In uncontested divorce proceedings, couples agree on distribution of property, assets and issues that relate to children. In contrast, contested divorce proceedings result from a lack of agreement between a couple that is getting divorced. In some contested divorce proceedings, only one spouse is seeking a divorce. In a contested divorce, spouses are unable to agree on all, or some of the issues generally involved in a divorce. 
Oftentimes, spouses with children are unable to agree on the terms for child support, child custody and child visitation. In addition, some couples cannot decide on an equitable distribution of marital property and debt. Contested divorces generally take a long time, require a lot of money and involve undue stress for spouses and any children involved. In fact, contested divorces can take years to reach a resolution.
In contested divorces, one spouse is required to file a petition for divorce and serve the petition to the other spouse in a legally acceptable manner. In most states, a spouse that fails to respond to the petition is found in default, and a judge will grant a default settlement of divorce. However, most contested divorces end up with the spouses battling for assets and other marital issues present in divorce proceedings. In contested divorces, divorce proceedings can be very time consuming, and a dissolution of marriage often takes quite a long time. In fact, contested divorce proceedings often take years to resolve. Divorce proceedings that take that much time can cause vast amounts of stress for spouses and their families.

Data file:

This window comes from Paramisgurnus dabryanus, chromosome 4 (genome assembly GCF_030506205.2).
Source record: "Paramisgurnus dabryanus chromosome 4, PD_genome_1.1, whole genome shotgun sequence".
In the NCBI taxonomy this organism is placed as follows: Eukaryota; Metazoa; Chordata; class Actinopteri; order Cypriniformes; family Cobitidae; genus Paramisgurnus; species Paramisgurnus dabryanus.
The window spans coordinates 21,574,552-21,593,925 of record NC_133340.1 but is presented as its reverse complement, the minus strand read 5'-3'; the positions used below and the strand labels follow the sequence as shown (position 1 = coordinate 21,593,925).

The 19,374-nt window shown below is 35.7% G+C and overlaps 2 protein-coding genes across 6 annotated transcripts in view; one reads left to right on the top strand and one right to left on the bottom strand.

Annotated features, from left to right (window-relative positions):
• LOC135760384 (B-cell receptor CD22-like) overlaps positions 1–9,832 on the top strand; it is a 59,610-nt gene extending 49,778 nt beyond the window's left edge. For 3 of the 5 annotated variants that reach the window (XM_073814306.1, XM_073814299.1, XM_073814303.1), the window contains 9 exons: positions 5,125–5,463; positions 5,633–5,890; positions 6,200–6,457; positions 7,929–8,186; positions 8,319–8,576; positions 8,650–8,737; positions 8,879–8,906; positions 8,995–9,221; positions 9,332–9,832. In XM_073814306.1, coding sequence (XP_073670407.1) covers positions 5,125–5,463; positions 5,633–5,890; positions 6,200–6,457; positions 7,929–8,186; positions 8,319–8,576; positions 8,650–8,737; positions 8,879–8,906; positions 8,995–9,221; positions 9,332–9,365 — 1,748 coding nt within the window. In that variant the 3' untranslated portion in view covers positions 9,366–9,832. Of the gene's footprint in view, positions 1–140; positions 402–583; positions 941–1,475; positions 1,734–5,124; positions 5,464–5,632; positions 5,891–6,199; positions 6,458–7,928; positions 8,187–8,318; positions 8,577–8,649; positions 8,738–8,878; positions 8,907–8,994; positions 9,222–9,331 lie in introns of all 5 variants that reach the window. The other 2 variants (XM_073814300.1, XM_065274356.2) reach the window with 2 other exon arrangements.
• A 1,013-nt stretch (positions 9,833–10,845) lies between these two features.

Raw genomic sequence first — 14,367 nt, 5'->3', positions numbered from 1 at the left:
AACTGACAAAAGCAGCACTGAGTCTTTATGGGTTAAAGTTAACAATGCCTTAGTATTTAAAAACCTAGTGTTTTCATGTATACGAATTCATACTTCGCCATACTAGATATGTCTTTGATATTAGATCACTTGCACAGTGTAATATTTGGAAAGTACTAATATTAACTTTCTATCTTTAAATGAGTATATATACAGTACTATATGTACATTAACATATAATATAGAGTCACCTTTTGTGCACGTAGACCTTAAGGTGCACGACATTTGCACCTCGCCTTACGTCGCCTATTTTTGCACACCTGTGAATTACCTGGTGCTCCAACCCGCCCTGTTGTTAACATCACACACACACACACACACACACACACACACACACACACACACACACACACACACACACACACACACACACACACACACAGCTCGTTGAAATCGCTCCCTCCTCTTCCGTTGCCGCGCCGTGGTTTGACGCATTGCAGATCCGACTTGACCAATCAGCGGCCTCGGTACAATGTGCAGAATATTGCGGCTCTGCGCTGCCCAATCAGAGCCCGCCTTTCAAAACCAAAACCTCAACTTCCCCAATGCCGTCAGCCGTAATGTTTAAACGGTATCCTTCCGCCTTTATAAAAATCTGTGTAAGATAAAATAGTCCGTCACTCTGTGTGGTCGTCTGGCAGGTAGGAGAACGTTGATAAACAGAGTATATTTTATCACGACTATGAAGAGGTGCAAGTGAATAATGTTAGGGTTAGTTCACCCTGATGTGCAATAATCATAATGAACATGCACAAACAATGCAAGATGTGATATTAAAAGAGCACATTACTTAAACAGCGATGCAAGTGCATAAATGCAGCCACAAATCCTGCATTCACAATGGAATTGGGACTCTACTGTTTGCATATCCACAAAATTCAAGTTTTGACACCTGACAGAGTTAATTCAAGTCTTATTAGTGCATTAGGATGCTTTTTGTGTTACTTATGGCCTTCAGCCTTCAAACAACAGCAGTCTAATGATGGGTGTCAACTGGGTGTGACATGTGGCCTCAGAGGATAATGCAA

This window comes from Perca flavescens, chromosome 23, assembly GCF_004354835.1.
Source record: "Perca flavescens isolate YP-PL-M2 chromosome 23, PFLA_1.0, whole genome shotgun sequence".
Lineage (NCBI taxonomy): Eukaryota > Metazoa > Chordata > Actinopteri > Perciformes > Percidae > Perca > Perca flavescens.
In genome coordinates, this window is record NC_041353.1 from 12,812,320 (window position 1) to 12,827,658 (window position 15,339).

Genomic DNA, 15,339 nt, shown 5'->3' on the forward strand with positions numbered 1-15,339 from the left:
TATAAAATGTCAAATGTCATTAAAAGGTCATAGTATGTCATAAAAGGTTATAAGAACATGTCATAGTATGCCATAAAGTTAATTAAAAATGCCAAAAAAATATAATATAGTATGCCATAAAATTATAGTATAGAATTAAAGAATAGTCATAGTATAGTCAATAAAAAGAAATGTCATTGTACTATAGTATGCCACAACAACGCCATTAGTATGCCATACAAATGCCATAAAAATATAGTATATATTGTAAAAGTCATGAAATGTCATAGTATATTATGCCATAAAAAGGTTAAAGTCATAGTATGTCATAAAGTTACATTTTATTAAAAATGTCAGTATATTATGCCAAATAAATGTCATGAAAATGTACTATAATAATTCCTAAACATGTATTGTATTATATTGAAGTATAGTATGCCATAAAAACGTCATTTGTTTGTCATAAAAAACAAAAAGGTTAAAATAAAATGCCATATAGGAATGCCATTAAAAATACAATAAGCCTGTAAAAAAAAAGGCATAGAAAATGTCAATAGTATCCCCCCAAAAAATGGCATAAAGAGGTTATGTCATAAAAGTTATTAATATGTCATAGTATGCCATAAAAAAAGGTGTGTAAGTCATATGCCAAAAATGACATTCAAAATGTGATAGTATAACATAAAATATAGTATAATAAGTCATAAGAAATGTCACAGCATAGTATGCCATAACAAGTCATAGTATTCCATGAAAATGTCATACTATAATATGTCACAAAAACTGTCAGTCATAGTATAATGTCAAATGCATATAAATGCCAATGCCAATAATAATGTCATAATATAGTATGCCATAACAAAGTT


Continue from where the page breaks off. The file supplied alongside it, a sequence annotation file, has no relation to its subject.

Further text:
In addition, couples involved in contested divorce proceedings often end up spending greater amounts of money than were involved in the original dispute. In fact, contested divorce proceedings involve many billable hours for both spouse’s attorneys, which can end up costing the couple a fortune. However, a larger issue in contested divorces is parental rights regarding any children that resulted from the marriage. 
Generally, spouses have disputes about custody, visitation and decision making ability in regards to the children’s upbringing. In fact, cases involving children are generally the divorce proceedings that require the most time and attention. Disputes regarding child support are often decided as a separate issue by the court.
Contested divorces can end up costing couples more money than the inherent value of their respective assets. In addition, children become resentful and often feel abandoned while their parents take the time to battle in court. Children do much better when their parents work together to reach a resolution. In addition, the over all health of spouses involved in contested divorces is generally put in jeopardy because of the stress and constant disagreement. 
It is also difficult for parents to work toward a joint effort in raising their children in the best manner possible when they were unable to come to agreements during the divorce. Battles that result from divorce often carry over into their lives once the divorce has been granted. Contested divorces often cause resentment for families that are already struggling with their new lives; couples that can take part in uncontested divorces, fair much better long term than couples who cannot reach a resolution on their own.